co-authored by Dr. Stephen Bryen, Founder & CTO Ziklag Systems
Apple has done a few things that are interesting. Among them, it has applied "tokenization" to handling credit card information. The idea is a simple one: instead of storing an actual credit card number on a mobile phone, the Apple solution stores only a token that represents the credit card. The actual credit card information never flows across the network, instead the token is sent to a repository controlled by Apple where the token is linked in a database to the "real" credit card number. To make this work securely, Apple encrypts the token's transmission. And Apple uses the iPhone's fingerprint reader for the user to gain access to the mobile payment system on the phone, thereby protecting misuse of the phone if it is stolen or lost. The system works by a near field type transmitter in the iPhone. Similar near field transmitters are also in the phones of other manufacturers. The advantage of a near field transmitter is that it is very hard to intercept.
Thus Apple has produced an innovative and interesting system. It differs from other existing credit card payment systems because it applies more security measures to protect the information that feeds into the central payment system.
But these steps do not mean that the system is really secure. Apple's security needs to be tested in the real world and it will take some time to make sure Apple's security measures pan out.
There are areas of concern. To begin with, it is likely that the payment system will use some data base storage arrangement like Apple's iCloud. iCloud was allegedly compromised recently in the hack of celebrity nude photos. The iCloud or whatever Apple is using to store the information that links the tokens to the database of real credit card numbers represents a risk because it is another third party repository of credit card information that might be vulnerable to intruders. Banks and clearing houses for banks already have been hacked by intruders as have major chain stores such as Target and Home Depot and most recently, Staples. Most Americans no longer even try to keep up on reports that their credit card information may have been compromised because it happens too often. It is hard to see much value added from Apple on this subject unless it cleans up vulnerabilities in iCloud.
Apple is also relying on the integrity of its mobile phone hardware to protect information such as fingerprint data and the token itself. Apple deserves credit for a better authentication system than other phone makers are using. But whether the hardware platform is really secure enough remains an outstanding issue. There is not much hard evidence that the iPhone is any more secure than any other mobile platform. According to a report from Greatfire.org, a respected censorship watchdog organization, China has launched a "malicious attack on Apple in an effort to gain access to usernames and passwords and consequently all data stored on iCloud such as iMessages, photos, contacts, etc. Unlike the recent attack on Google, this attack is nationwide and coincides with today's launch in China of the newest iPhone..."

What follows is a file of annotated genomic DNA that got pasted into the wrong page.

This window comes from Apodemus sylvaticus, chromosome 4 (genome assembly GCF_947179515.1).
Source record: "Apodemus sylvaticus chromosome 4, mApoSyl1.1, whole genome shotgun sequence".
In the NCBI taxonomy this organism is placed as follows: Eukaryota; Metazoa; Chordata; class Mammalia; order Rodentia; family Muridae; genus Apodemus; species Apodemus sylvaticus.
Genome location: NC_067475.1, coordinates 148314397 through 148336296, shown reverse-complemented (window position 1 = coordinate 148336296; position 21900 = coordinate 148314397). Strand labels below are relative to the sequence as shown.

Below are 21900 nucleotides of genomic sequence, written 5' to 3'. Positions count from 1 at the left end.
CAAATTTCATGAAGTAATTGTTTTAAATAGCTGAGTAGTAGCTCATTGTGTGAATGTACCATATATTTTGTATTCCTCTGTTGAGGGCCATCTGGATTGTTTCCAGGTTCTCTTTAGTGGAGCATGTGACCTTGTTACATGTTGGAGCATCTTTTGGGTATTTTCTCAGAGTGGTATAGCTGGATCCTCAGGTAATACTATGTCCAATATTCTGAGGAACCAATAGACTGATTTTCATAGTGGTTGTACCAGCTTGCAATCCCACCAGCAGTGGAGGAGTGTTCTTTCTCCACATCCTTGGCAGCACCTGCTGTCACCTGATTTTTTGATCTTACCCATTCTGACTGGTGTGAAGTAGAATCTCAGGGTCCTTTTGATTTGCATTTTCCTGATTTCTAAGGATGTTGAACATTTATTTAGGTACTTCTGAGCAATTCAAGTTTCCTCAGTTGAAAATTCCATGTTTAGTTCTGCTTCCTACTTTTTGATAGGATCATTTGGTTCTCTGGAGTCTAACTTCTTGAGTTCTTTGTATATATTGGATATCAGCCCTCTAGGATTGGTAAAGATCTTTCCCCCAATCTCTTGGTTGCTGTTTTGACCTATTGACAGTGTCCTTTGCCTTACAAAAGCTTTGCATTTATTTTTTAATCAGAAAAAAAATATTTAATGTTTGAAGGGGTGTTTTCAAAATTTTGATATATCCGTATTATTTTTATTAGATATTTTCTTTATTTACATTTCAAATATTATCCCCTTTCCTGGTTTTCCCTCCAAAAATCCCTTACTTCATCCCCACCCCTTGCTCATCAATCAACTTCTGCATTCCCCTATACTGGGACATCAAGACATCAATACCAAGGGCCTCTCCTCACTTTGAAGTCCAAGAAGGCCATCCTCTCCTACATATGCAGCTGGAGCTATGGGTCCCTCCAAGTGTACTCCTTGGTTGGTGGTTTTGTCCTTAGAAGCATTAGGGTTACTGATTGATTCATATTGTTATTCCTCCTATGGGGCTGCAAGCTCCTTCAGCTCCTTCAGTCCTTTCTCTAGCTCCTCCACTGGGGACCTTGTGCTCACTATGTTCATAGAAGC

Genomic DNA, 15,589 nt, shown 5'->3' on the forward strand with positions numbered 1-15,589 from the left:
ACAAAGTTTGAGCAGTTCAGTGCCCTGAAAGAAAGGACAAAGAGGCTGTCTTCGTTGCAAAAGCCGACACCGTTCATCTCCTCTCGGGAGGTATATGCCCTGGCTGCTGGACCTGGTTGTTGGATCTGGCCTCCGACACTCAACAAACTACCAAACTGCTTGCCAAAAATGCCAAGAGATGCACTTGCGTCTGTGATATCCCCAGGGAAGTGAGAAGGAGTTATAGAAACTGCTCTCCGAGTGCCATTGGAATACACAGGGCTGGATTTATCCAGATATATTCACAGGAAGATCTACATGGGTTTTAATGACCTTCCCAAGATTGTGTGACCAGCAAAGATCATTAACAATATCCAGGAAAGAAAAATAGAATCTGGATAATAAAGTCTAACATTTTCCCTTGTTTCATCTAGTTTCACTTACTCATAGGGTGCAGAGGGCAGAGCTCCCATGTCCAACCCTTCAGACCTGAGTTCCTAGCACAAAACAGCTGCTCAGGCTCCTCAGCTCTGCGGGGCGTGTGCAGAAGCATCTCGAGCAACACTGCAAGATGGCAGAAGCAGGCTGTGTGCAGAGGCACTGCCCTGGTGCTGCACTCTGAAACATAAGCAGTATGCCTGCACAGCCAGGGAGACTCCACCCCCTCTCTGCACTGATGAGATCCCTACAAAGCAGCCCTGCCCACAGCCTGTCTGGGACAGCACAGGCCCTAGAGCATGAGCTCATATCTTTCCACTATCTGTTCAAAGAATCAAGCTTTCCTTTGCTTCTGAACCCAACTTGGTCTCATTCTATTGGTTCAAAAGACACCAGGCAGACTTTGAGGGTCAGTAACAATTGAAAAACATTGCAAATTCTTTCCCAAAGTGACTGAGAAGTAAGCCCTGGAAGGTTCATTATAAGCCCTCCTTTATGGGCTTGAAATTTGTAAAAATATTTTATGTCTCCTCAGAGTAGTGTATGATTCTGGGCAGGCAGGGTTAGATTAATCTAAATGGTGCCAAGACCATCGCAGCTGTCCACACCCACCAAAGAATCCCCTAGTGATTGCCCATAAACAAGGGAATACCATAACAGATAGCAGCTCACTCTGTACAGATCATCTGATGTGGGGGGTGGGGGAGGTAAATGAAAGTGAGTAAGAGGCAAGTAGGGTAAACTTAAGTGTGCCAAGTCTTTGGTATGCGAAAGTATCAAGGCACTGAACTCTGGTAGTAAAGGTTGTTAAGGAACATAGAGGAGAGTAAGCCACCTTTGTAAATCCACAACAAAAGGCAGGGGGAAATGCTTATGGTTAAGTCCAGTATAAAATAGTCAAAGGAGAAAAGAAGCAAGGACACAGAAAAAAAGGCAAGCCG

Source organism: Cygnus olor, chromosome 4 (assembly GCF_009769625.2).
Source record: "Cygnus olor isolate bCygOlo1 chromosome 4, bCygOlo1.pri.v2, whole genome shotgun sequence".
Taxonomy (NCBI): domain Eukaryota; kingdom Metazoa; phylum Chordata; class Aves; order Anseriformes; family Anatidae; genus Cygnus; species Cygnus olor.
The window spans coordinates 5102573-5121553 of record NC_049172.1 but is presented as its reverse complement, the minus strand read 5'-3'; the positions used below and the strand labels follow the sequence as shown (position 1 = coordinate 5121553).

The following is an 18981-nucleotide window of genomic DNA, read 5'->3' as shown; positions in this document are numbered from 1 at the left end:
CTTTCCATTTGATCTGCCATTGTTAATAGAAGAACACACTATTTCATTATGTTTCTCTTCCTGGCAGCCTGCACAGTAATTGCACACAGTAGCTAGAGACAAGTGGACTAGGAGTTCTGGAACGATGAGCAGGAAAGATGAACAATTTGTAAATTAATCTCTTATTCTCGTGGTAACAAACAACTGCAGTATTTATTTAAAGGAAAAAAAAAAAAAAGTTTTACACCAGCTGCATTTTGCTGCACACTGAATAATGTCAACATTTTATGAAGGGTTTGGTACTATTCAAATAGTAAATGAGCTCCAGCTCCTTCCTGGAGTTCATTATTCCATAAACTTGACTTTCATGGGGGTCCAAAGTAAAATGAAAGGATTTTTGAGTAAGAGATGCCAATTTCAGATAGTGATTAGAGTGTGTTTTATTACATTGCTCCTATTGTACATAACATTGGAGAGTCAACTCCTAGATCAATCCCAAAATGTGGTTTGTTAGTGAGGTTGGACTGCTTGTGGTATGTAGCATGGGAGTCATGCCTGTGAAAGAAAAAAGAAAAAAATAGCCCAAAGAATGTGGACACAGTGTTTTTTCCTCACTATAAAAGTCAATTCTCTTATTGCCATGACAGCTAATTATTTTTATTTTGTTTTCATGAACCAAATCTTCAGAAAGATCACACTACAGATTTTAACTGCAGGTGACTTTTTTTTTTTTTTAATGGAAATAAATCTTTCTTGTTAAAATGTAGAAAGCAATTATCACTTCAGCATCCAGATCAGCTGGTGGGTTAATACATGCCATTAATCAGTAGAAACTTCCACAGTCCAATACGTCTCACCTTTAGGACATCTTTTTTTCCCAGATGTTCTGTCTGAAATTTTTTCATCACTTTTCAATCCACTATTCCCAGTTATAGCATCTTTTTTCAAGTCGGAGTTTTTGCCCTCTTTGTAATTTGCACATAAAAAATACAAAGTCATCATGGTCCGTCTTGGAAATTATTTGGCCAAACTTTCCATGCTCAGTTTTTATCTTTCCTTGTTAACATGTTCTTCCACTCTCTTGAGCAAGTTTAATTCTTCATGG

If the Chinese are doing this, one can guess that Russian hackers, who have been gutting our banking and credit card system, are capable of doing the same. It makes you think that if the banks and credit card companies are doing such a lousy job of protecting our privacy, what makes anyone think Apple can do it better?
Beyond the existential question of why we don't have good security anywhere these days, there is a practical issue. If you are in a store or a restaurant, do you really want to have to bother with your mobile phone when you can just swipe your credit card? It is reasonable to ask how this affects a credit card user who might find it convenient to use a mobile device to buy products at a store?
If the Google Wallet experience is any indicator, using a mobile platform as a surrogate for a credit card has not really caught on yet. Apple can exploit the ideological attachment many of its users have to their iPhone, and probably get them to pull out their phone instead of their credit card when making purchases. For some, though, it adds a level of inconvenience and could be a nuisance if something doesn't work right. Apple will have to prove it is easier to grab your smartphone, do your fingerprint thing, and then carry out your purchase instead of swiping you credit card.
And what happens if your iPhone transaction is denied?
The iPhone mobile payment system also raises a complicated question about who is liable if a purchase is made without your permission. With most credit cards, if some one uses your credit card number, you have credit card insurance and the credit card provider as recourse. If Apple sticks itself in the middle, as Google already has, are they liable for any screw ups?
Whether iPhone's mobile payment ends up being successful or not, does not take away from Apple's intent to offer better security to their users. Much more needs to be done to make mobile devices trustworthy and maybe we will need to wait until we are really sure before we take the plunge on any mobile payment system.